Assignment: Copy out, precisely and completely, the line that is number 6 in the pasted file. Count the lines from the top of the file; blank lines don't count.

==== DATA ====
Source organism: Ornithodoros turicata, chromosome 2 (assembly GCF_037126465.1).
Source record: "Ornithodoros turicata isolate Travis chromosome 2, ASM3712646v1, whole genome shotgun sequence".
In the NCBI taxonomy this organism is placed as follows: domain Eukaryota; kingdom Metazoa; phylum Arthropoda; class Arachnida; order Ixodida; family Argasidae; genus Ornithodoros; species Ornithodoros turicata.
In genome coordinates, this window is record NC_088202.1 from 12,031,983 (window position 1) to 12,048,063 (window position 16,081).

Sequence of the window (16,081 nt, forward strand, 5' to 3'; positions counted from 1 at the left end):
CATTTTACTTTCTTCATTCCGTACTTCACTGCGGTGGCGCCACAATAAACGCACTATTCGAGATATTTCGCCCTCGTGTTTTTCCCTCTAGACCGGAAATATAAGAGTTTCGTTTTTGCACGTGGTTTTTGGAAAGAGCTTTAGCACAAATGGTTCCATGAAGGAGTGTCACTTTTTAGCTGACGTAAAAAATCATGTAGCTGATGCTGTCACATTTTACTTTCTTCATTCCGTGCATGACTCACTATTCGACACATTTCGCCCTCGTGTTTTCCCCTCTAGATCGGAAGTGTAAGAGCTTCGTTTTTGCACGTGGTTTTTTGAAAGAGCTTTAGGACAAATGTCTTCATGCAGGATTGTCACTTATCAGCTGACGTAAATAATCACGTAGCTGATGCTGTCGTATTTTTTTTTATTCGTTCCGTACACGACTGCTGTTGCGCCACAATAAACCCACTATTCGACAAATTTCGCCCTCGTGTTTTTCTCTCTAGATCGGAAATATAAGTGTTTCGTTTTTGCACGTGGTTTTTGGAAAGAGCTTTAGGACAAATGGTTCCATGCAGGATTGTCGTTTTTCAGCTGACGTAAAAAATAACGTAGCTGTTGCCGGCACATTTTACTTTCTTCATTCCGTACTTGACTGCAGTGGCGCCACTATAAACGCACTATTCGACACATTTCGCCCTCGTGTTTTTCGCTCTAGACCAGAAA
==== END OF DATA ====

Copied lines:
CATTTTACTTTCTTCATTCCGTACTTCACTGCGGTGGCGCCACAATAAACGCACTATTCGAGATATTTCGCCCTCGTGTTTTTCCCTCTAGACCGGAAATATAAGAGTTTCGTTTTTGCACGTGGTTTTTGGAAAGAGCTTTAGCACAAATGGTTCCATGAAGGAGTGTCACTTTTTAGCTGACGTAAAAAATCATGTAGCTGATGCTGTCACATTTTACTTTCTTCATTCCGTGCATGACTCACTATTCGACACATTTCGCCCTCGTGTTTTCCCCTCTAGATCGGAAGTGTAAGAGCTTCGTTTTTGCACGTGGTTTTTTGAAAGAGCTTTAGGACAAATGTCTTCATGCAGGATTGTCACTTATCAGCTGACGTAAATAATCACGTAGCTGATGCTGTCGTATTTTTTTTTATTCGTTCCGTACACGACTGCTGTTGCGCCACAATAAACCCACTATTCGACAAATTTCGCCCTCGTGTTTTTCTCTCTAGATCGGAAATATAAGTGTTTCGTTTTTGCACGTGGTTTTTGGAAAGAGCTTTAGGACAAATGGTTCCATGCAGGATTGTCGTTTTTCAGCTGACGTAAAAAATAACGTAGCTGTTGCCGGCACATTTTACTTTCTTCATTCCGTACTTGACTGCAGTGGCGCCACTATAAACGCACTATTCGACACATTTCGCCCTCGTGTTTTTCGCTCTAGACCAGAAA